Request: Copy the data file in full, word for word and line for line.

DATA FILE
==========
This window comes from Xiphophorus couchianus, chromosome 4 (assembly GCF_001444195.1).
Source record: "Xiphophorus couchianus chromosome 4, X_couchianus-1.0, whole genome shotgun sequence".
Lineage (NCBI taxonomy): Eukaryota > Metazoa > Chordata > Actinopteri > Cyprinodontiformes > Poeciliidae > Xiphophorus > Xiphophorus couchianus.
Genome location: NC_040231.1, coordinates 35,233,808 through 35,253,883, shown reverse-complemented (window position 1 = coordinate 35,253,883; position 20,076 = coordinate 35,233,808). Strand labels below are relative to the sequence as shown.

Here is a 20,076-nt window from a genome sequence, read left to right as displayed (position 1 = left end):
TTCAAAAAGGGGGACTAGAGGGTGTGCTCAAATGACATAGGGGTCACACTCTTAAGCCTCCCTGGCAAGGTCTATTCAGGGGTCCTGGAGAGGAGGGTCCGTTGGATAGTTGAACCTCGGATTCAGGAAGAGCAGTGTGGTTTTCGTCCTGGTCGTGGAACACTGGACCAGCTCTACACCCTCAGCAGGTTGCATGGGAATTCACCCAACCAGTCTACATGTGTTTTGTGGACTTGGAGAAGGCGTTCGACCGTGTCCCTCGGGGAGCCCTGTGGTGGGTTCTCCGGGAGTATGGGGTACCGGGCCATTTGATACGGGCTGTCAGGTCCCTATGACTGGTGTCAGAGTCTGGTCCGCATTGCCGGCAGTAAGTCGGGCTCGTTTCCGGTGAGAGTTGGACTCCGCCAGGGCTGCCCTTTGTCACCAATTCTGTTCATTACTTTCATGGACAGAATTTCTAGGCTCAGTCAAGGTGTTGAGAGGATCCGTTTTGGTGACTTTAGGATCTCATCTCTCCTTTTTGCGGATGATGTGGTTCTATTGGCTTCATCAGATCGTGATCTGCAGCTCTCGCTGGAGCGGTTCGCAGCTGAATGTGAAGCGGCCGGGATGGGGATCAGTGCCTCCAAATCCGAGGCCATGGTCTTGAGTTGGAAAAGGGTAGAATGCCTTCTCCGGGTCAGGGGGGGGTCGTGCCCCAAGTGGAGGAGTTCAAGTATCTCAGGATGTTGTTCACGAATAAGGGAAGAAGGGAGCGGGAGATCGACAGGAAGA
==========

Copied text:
This window comes from Xiphophorus couchianus, chromosome 4 (assembly GCF_001444195.1).
Source record: "Xiphophorus couchianus chromosome 4, X_couchianus-1.0, whole genome shotgun sequence".
Lineage (NCBI taxonomy): Eukaryota > Metazoa > Chordata > Actinopteri > Cyprinodontiformes > Poeciliidae > Xiphophorus > Xiphophorus couchianus.
Genome location: NC_040231.1, coordinates 35,233,808 through 35,253,883, shown reverse-complemented (window position 1 = coordinate 35,253,883; position 20,076 = coordinate 35,233,808). Strand labels below are relative to the sequence as shown.

Here is a 20,076-nt window from a genome sequence, read left to right as displayed (position 1 = left end):
TTCAAAAAGGGGGACTAGAGGGTGTGCTCAAATGACATAGGGGTCACACTCTTAAGCCTCCCTGGCAAGGTCTATTCAGGGGTCCTGGAGAGGAGGGTCCGTTGGATAGTTGAACCTCGGATTCAGGAAGAGCAGTGTGGTTTTCGTCCTGGTCGTGGAACACTGGACCAGCTCTACACCCTCAGCAGGTTGCATGGGAATTCACCCAACCAGTCTACATGTGTTTTGTGGACTTGGAGAAGGCGTTCGACCGTGTCCCTCGGGGAGCCCTGTGGTGGGTTCTCCGGGAGTATGGGGTACCGGGCCATTTGATACGGGCTGTCAGGTCCCTATGACTGGTGTCAGAGTCTGGTCCGCATTGCCGGCAGTAAGTCGGGCTCGTTTCCGGTGAGAGTTGGACTCCGCCAGGGCTGCCCTTTGTCACCAATTCTGTTCATTACTTTCATGGACAGAATTTCTAGGCTCAGTCAAGGTGTTGAGAGGATCCGTTTTGGTGACTTTAGGATCTCATCTCTCCTTTTTGCGGATGATGTGGTTCTATTGGCTTCATCAGATCGTGATCTGCAGCTCTCGCTGGAGCGGTTCGCAGCTGAATGTGAAGCGGCCGGGATGGGGATCAGTGCCTCCAAATCCGAGGCCATGGTCTTGAGTTGGAAAAGGGTAGAATGCCTTCTCCGGGTCAGGGGGGGGTCGTGCCCCAAGTGGAGGAGTTCAAGTATCTCAGGATGTTGTTCACGAATAAGGGAAGAAGGGAGCGGGAGATCGACAGGAAGA